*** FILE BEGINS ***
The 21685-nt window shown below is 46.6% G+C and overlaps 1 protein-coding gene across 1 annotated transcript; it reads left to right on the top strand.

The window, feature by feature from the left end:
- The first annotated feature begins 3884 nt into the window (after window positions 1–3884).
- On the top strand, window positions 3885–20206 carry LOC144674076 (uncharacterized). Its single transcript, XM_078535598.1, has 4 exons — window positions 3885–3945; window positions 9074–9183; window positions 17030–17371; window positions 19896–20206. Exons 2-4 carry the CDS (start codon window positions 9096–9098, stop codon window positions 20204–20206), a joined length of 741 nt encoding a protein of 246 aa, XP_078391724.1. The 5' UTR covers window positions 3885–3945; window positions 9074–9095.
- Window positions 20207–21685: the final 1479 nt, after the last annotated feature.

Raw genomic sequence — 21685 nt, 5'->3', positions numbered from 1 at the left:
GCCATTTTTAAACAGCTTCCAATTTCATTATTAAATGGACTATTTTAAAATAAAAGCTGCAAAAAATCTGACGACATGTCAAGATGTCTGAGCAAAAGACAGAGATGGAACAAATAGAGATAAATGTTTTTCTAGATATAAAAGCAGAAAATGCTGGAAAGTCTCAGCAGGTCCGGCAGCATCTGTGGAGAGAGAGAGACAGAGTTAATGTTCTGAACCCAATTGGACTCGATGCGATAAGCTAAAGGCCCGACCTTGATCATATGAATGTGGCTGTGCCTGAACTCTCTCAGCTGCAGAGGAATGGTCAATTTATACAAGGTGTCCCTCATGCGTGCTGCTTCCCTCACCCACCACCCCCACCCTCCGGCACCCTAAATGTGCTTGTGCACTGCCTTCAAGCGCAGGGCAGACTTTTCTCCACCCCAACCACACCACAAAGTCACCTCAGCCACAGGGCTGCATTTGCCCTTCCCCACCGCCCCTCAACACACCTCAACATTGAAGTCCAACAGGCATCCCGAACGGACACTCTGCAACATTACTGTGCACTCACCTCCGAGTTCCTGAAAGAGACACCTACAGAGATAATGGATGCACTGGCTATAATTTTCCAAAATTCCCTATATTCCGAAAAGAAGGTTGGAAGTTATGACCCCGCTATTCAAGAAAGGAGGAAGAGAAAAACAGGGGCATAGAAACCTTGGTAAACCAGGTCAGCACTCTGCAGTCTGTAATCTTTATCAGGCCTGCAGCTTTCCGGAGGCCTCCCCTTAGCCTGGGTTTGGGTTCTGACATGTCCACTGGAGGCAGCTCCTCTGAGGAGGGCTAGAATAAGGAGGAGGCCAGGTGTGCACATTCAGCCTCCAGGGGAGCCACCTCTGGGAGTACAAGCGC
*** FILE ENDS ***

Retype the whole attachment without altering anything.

The 21685-nt window shown below is 46.6% G+C and overlaps 1 protein-coding gene across 1 annotated transcript; it reads left to right on the top strand.

The window, feature by feature from the left end:
- The first annotated feature begins 3884 nt into the window (after window positions 1–3884).
- On the top strand, window positions 3885–20206 carry LOC144674076 (uncharacterized). Its single transcript, XM_078535598.1, has 4 exons — window positions 3885–3945; window positions 9074–9183; window positions 17030–17371; window positions 19896–20206. Exons 2-4 carry the CDS (start codon window positions 9096–9098, stop codon window positions 20204–20206), a joined length of 741 nt encoding a protein of 246 aa, XP_078391724.1. The 5' UTR covers window positions 3885–3945; window positions 9074–9095.
- Window positions 20207–21685: the final 1479 nt, after the last annotated feature.

Raw genomic sequence — 21685 nt, 5'->3', positions numbered from 1 at the left:
GCCATTTTTAAACAGCTTCCAATTTCATTATTAAATGGACTATTTTAAAATAAAAGCTGCAAAAAATCTGACGACATGTCAAGATGTCTGAGCAAAAGACAGAGATGGAACAAATAGAGATAAATGTTTTTCTAGATATAAAAGCAGAAAATGCTGGAAAGTCTCAGCAGGTCCGGCAGCATCTGTGGAGAGAGAGAGACAGAGTTAATGTTCTGAACCCAATTGGACTCGATGCGATAAGCTAAAGGCCCGACCTTGATCATATGAATGTGGCTGTGCCTGAACTCTCTCAGCTGCAGAGGAATGGTCAATTTATACAAGGTGTCCCTCATGCGTGCTGCTTCCCTCACCCACCACCCCCACCCTCCGGCACCCTAAATGTGCTTGTGCACTGCCTTCAAGCGCAGGGCAGACTTTTCTCCACCCCAACCACACCACAAAGTCACCTCAGCCACAGGGCTGCATTTGCCCTTCCCCACCGCCCCTCAACACACCTCAACATTGAAGTCCAACAGGCATCCCGAACGGACACTCTGCAACATTACTGTGCACTCACCTCCGAGTTCCTGAAAGAGACACCTACAGAGATAATGGATGCACTGGCTATAATTTTCCAAAATTCCCTATATTCCGAAAAGAAGGTTGGAAGTTATGACCCCGCTATTCAAGAAAGGAGGAAGAGAAAAACAGGGGCATAGAAACCTTGGTAAACCAGGTCAGCACTCTGCAGTCTGTAATCTTTATCAGGCCTGCAGCTTTCCGGAGGCCTCCCCTTAGCCTGGGTTTGGGTTCTGACATGTCCACTGGAGGCAGCTCCTCTGAGGAGGGCTAGAATAAGGAGGAGGCCAGGTGTGCACATTCAGCCTCCAGGGGAGCCACCTCTGGGAGTACAAGCGC